Eid’l Fitr is celebrated by Muslims for three days after the end of the month of fasting. President Benigno Aquino III issued an executive order declaring Monday, August 20, as a regular holiday to celebrate the Muslim feast.
“To promote cultural understanding and integration, the entire Filipino nation should have the full opportunity to join their Muslim brothers and sisters in the observance and celebration of Eid’l Fitr,” Aquino said in a statement.
Titina F. Loong, 34, a doctor, said that Eid’l Fitr serves as an occasion for every Muslim family to gather and bond. “Aside from its religious significance, the day also becomes a reunion for everyone, families and friends. It is a special day for all us,” she said.
During Ramadan – the ninth month of the lunar calendar beginning with the sighting of the new moon – Muslim families gather around simple feasts, pray and converge to eat only at 6:00 p.m.
Fasting starts at daybreak.
Eid’l Fitr, which is locally known as Hari Raya Puasa, starts with an early morning prayer in mosques that lasts for about an hour.
“Eid’l Fitr for me is a cleansing and recognition of old and new ties… a fresh start from this day onwards knowing that you have been given another chance in life,” said Amer Yap Mitmug, 22, who works for an Islamic bank.
Munir N. Arbison Jr, a college student said that Eid’l Fitr brings back all his good childhood memories in his home province Sulu. “As a tradition, a new set of dress, attire is a requirement during the feast,” he said.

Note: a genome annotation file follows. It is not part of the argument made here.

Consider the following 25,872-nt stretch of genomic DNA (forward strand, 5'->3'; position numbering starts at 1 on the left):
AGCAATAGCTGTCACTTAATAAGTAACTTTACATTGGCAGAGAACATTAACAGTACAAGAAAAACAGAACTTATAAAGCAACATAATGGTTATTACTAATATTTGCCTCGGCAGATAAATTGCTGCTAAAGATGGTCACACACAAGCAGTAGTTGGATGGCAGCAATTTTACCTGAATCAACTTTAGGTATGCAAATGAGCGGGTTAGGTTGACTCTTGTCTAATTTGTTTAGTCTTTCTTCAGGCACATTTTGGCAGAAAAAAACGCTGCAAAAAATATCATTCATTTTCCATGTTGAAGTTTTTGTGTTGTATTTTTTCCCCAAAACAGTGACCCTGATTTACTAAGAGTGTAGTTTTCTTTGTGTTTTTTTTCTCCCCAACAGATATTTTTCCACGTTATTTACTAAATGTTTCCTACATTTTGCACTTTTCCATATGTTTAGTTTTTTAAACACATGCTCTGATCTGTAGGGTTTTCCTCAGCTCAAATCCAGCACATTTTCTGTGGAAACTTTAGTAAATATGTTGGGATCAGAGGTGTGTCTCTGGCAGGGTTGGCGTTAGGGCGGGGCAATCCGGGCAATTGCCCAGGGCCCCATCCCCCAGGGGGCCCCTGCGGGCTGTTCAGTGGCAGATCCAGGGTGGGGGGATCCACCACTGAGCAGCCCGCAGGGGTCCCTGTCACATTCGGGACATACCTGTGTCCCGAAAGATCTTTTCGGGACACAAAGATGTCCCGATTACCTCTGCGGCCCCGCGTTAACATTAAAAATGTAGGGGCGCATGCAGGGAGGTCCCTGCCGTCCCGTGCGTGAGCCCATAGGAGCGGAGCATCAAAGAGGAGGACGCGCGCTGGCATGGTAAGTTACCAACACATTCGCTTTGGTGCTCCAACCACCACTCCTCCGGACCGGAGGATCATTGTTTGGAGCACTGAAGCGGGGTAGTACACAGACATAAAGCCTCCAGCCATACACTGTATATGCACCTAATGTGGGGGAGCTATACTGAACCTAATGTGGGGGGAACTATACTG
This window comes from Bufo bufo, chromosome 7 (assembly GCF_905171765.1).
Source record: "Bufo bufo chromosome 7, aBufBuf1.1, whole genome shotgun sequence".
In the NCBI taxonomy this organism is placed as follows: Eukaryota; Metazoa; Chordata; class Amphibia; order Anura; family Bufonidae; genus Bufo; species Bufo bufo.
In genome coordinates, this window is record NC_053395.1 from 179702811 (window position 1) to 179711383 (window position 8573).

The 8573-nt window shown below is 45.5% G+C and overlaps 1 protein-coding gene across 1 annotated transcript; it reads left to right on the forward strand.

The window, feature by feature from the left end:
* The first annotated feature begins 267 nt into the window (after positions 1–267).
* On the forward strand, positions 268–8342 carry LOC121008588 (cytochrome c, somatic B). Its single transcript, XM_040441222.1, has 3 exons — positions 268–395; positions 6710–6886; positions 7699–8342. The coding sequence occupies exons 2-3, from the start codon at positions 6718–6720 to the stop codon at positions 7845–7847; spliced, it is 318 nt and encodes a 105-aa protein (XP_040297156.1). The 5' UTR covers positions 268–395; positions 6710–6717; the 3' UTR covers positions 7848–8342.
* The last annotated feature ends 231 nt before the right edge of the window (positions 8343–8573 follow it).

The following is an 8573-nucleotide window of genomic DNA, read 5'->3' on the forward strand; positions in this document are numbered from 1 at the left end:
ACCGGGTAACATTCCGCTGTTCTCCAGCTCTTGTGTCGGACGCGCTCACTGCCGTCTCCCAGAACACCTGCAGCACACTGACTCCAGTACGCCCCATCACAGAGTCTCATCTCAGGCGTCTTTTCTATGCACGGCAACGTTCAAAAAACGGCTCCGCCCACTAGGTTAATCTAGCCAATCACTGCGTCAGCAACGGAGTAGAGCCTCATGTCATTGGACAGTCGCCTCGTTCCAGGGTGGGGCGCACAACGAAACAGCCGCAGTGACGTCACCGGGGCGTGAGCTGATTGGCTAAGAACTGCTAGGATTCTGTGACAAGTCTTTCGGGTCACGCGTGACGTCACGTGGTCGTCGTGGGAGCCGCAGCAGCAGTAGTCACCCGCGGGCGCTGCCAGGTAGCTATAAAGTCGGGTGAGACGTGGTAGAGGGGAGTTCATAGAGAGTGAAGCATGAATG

For most, it is the best time to celebrate life.
“It’s the best time to have a reunion among family members. I usually pay visit to my Dad’s grave after the prayer and celebration,” said Aleem Guiapal, a 35-year-old public servant and entrepreneur.
Muslims find more than one way to commemorate the end of Ramadan, albeit with the same spirit of celebration.
Members of the Young Moro Professionals Network (YMPN), a growing organization of Muslim professionals in the country, marked the end of the month-long fast with a medical outreach on Saturday, August 18 that catered to over 400 indigent residents in Sangali village here.
“This is our way of giving back to the community as Muslim professionals and it feels so special since we are doing this during the holy month, to be exact at the last day of Ramadan,” said Dr. Abdul Javar Esturco, 25.
YMPN is a non-government organization composed of young Muslim professionals that advocate peaceful means to improve the socio-economic well-being of the Filipino Muslims.
Sharing the tradition
The group also plans to hold an Eid’l Fitr gathering in Metro Manila on Sunday, August 26 at StarMall Alabang.
“Our group will be holding the historic Moro Youth (MY) Hari Raya 2012 which is anchored on the recognition of Muslim youth in the society to advance positive paradigm on Islam, and bridge harmony among different cultures and religions in the country,” said group’s convener Bai Rohaniza Sumndad-Usman, 26.
Usman said that the event will be an avenue to gather children, youth and other sectors of the society to celebrate peace and unity. “It will provide an opportunity for Muslims and non-Muslims to come together and enjoy the traditions of Ramadan.”
“MY Hari Raya celebration is a platform to enhance better understanding on Muslims and Islam–recognizing the need to address negative connotations and misperceptions on the beautiful Islamic faith,” she said.